Hawkeye football looks to dominate in the trenches

With the spring football slate in full swing, Brian Ferentz and Phil Parker spoke on the importance of dominance up front.


The Daily Iowan; Photo by Ben Smith

Iowa defensive end A.J. Epenesa (94) celebrates a sack during the game between Iowa and Wisconsin at Camp Randall Stadium on Saturday, Nov. 11, 2017. The Hawkeyes fell to the Badgers 38-14. (Ben Smith/The Daily Iowan)

Pete Mills, Assistant Sports Editor

One of the Iowa football program’s most pervasive assets has always been its defensive and offensive lines.

As defensive coordinator Phil Parker and offensive coordinator Brian Ferentz spoke on the team’s progress to the press on Tuesday, this continued to be a constant theme.

Despite young players and some departures from last year’s squad, this could be one of the most dynamic group of big players in recent memory, and this could make 2019 an interesting year for Hawkeye football.

Running attack hinges on blocking improvement

The running trio of Mekhi Sargent, Toren Young, and Ivory Kelly-Martin are all returning this season, and the coaching staff is looking to get more explosiveness from the backfield. Obviously, this starts up front.

Huge gains on the ground were few and far between last season for the Hawkeyes. Kelly-Martin’s longest gain on the year was 19 yards, Young’s was 40 yards, and Sargent’s was 32 yards. But they weren’t as common as the team wants, and the grind-it-out type of offense can be frustrating when there aren’t always results.

“[We need to] block better,” Ferentz said. “Wish I could get up here and give you a scientific answer. Coaches are pretty insecure by nature. We have to justify the job we have. They pay us a lot of money to come in here and coach a children’s game. It’s simple. It’s really simple. We need to block better.”

Despite losses, defensive line will be just as dominant

Some of the biggest names departed the Iowa defensive last season, but the team is not worried.

Iowa had a uniquely large rotation up front last season because of the team’s depth in the trenches. Take A.J. Epenesa ­– one of the most dynamic defensive players in the conference – who took far fewer snaps last season than many of his peers.

A large reason for this, Parker said, is to give guys a chance to rest in the middle of games. Whether intended or not, that makes transition easy when departures occur.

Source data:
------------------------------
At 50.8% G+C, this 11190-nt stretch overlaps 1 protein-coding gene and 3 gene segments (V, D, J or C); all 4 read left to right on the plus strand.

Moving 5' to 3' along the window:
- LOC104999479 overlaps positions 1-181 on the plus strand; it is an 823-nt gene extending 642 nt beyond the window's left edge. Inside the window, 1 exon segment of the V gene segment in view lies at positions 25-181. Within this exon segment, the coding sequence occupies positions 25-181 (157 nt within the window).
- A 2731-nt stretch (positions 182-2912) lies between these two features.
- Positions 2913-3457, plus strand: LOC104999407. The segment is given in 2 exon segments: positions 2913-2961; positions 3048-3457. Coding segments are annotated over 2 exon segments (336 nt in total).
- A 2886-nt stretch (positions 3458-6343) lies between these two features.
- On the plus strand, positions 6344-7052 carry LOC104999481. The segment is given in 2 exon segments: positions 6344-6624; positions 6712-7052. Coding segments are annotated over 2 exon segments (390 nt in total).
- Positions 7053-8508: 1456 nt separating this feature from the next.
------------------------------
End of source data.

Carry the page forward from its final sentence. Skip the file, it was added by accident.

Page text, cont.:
“One thing about the defensive line and offensive line, every single play, they are beating on each other and it takes a toll on you,” Parker said. “How many guys we played last year, really kept us fresh up front, and those guys up front are the reason why we were so successful in my opinion.”

Parker mentioned several names that will be fixtures in that defensive rotation in the upcoming season, including Epenesa, Noah Shannon, Austin Schulte, and Daviyon Nixon. Some of these are familiar names, but relatively unknown players often make noise in this program, especially at these positions.

Wirfs leads offensive line

Tristan Wirfs made headlines this offseason for his unbelievable strength, but Ferentz noted he is almost more impressed with the junior’s work in learning the game and his place in the offensive scheme.

“Tristan has impressed me through the last four weeks,” Ferentz said. “He’s seemed to have grown up and matured a little bit as a football player and things are starting to make a lot more sense to him. Threw him in there as a freshman, and he’s big and strong, but not quite up to speed in what was going on. He’s at a different point in his development right now where he’s starting to understand the game.”

With a veteran quarterback in the backfield and a focus on the explosive running game, having a member of the line who can lead is very important.

Wirfs came into his own last season, proving his dominance in physicality. But having him as a leader in the locker room could make a huge difference in forming a forceful offense.